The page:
After all evidence has been received, a decree is issued from the judges that gives you time to review the evidence. Both you and your ex have the right to go to the tribunal and ask to see any and all evidence that has been presented. (This is true whether or not you decide to testify.) It is not a requirement for you to view the evidence, but it is your option if you wish.

If no new evidence is presented at this time, the process moves ahead to the final stage - making a decision. If the tribunal finds the marriage invalid (this is called an affirmative decision) it is automatically appealed. The decision of the second tribunal is final and binding - if an affirmative decision is reached, both of you are free to marry. If a negative decision is reached (i.e. the marriage was valid) or if you’re not happy with any decision the tribunal makes, you have the right to appeal the case yourself to the Roman Rota. Regardless of the decision made, you will get a final letter from the tribunal with the outcome of the case. The process normally takes about 1.5 - 2 years, but there is no “set deadline”.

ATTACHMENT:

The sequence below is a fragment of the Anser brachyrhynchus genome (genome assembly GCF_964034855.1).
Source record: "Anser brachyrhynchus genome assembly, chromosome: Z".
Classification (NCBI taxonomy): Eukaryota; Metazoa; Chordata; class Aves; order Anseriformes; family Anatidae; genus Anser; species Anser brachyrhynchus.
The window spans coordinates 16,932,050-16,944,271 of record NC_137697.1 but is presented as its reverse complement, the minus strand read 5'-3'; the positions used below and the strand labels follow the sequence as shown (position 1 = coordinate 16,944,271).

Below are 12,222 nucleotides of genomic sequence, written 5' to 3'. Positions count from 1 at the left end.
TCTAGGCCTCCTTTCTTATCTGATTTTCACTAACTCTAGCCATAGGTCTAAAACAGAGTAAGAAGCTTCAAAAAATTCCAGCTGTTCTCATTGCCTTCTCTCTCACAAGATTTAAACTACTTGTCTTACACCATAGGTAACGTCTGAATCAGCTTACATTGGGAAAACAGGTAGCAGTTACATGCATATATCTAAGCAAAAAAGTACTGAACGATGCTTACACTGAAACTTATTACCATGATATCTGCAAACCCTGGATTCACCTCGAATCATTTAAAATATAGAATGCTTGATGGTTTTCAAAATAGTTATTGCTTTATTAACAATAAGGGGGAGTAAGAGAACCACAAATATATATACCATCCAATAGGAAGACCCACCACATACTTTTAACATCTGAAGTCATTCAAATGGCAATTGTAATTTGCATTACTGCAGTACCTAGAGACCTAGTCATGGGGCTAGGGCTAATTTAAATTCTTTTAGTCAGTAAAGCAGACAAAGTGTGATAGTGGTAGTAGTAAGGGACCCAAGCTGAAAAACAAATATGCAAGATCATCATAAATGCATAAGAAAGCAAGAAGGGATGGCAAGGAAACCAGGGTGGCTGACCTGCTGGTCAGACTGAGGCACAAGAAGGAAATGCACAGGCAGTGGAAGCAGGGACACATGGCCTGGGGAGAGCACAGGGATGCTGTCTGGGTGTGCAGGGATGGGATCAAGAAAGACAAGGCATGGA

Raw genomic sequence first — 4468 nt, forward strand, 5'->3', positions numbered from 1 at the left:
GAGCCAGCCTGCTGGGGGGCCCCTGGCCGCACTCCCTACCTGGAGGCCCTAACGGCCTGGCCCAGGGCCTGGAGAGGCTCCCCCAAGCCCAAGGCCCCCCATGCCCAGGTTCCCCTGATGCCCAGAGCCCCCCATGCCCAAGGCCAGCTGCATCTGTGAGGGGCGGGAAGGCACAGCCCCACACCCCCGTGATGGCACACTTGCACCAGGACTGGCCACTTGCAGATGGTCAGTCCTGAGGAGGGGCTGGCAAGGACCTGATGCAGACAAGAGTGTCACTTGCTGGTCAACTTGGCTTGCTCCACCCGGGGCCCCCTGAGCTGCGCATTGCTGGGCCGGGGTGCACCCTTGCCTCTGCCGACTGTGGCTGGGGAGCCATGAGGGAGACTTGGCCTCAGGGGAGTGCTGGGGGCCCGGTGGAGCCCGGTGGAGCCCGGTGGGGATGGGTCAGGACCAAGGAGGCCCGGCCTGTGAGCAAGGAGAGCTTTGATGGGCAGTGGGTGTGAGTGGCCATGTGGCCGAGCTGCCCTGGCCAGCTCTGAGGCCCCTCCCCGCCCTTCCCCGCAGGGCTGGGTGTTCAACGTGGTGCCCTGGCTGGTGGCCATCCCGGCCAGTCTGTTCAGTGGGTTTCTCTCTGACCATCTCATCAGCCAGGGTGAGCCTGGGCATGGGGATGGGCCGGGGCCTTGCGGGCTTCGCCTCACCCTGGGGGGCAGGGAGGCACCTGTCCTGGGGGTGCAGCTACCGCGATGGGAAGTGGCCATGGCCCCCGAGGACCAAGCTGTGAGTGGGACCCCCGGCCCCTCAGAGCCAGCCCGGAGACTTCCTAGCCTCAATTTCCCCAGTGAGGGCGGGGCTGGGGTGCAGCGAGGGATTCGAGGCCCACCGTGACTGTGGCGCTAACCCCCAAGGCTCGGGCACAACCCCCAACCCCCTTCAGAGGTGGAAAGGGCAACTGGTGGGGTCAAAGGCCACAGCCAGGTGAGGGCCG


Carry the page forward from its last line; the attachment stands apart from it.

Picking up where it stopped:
There are numerous reasons that a marriage is not valid. Lack of valid consent (such as being forced to marry because you were pregnant or for another reason, or having a defect, such as a mental condition or being on substances that affects your ability to consent), intending not to be open to the possibility of children, permanent, untreatable inability to have intercourse, marrying someone too closely related to you, not understanding the nature of marriage, intending not to be married for life, etc. The book “Annulment: The Wedding that Was” may be helpful in answering other questions.